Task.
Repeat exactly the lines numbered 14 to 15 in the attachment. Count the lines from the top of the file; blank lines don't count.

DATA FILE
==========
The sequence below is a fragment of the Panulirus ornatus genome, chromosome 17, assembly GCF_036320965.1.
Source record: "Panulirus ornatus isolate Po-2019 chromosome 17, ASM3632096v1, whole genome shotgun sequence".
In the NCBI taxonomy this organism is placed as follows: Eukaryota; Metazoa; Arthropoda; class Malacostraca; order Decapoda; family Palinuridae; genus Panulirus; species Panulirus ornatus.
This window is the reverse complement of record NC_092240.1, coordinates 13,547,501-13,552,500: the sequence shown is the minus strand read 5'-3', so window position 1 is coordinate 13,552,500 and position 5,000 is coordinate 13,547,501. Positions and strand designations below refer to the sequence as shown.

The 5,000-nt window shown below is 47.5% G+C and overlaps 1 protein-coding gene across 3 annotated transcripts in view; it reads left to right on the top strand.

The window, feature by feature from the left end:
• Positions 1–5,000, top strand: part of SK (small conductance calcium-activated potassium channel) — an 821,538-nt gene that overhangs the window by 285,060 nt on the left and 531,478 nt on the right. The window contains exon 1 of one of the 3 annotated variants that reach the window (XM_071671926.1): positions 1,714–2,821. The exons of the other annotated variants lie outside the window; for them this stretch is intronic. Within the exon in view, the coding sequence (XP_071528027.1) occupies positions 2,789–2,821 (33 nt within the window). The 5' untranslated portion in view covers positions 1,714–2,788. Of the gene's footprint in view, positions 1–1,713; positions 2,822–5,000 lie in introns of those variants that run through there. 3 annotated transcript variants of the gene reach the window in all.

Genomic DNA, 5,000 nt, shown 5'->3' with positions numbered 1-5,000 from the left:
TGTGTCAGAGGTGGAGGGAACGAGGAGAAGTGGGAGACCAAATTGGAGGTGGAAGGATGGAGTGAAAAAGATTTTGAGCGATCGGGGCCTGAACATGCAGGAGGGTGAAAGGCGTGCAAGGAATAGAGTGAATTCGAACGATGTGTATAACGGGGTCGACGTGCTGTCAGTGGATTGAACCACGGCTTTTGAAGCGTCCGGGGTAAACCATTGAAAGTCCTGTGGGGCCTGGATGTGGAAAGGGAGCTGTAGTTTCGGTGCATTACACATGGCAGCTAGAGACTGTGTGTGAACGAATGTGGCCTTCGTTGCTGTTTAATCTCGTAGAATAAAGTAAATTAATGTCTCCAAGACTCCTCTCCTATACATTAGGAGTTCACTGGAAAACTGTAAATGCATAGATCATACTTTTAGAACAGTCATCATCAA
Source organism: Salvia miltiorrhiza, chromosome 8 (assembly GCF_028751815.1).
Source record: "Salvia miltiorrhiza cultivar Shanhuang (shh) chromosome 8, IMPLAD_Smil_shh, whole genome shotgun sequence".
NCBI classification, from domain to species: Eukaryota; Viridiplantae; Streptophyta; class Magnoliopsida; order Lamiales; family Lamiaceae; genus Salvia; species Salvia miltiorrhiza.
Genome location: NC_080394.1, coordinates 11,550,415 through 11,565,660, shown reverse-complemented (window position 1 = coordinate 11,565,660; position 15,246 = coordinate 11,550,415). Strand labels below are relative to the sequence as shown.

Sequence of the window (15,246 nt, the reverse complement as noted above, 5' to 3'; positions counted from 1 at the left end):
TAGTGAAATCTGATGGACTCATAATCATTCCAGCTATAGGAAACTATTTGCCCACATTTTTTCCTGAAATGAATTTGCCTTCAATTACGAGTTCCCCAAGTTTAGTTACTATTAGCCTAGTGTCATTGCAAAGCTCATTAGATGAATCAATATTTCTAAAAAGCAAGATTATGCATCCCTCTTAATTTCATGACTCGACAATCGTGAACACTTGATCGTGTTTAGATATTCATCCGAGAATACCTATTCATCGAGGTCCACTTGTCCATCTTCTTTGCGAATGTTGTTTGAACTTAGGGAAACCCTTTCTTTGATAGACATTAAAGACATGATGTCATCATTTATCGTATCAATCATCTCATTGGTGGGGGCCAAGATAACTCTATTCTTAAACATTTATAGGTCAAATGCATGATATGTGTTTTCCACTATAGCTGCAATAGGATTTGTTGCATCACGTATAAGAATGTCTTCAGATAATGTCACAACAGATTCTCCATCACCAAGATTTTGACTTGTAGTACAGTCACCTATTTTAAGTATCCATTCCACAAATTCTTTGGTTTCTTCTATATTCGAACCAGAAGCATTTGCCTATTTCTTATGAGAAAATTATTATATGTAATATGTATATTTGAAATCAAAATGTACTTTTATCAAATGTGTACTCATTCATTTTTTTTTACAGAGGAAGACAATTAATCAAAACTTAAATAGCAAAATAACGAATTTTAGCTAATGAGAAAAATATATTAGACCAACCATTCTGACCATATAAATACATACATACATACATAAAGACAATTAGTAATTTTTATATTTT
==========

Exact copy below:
Sequence of the window (15,246 nt, the reverse complement as noted above, 5' to 3'; positions counted from 1 at the left end):
TAGTGAAATCTGATGGACTCATAATCATTCCAGCTATAGGAAACTATTTGCCCACATTTTTTCCTGAAATGAATTTGCCTTCAATTACGAGTTCCCCAAGTTTAGTTACTATTAGCCTAGTGTCATTGCAAAGCTCATTAGATGAATCAATATTTCTAAAAAGCAAGATTATGCATCCCTCTTAATTTCATGACTCGACAATCGTGAACACTTGATCGTGTTTAGATATTCATCCGAGAATACCTATTCATCGAGGTCCACTTGTCCATCTTCTTTGCGAATGTTGTTTGAACTTAGGGAAACCCTTTCTTTGATAGACATTAAAGACATGATGTCATCATTTATCGTATCAATCATCTCATTGGTGGGGGCCAAGATAACTCTATTCTTAAACATTTATAGGTCAAATGCATGATATGTGTTTTCCACTATAGCTGCAATAGGATTTGTTGCATCACGTATAAGAATGTCTTCAGATAATGTCACAACAGATTCTCCATCACCAAGATTTTGACTTGTAGTACAGTCACCTATTTTAAGTATCCATTCCACAAATTCTTTGGTTTCTTCTATATTCGAACCAGAAGCATTTGCCTATTTCTTATGAGAAAATTATTATATGTAATATGTATATTTGAAATCAAAATGTACTTTTATCAAATGTGTACTCATTCATTTTTTTTTACAGAGGAAGACAATTAATCAAAACTTAAATAGCAAAATAACGAATTTTAGCTAATGAGAAAAATATATTAGACCAACCATTCTGACCATATAAATACATACATACATACATAAAGACAATTAGTAATTTTTATATTTT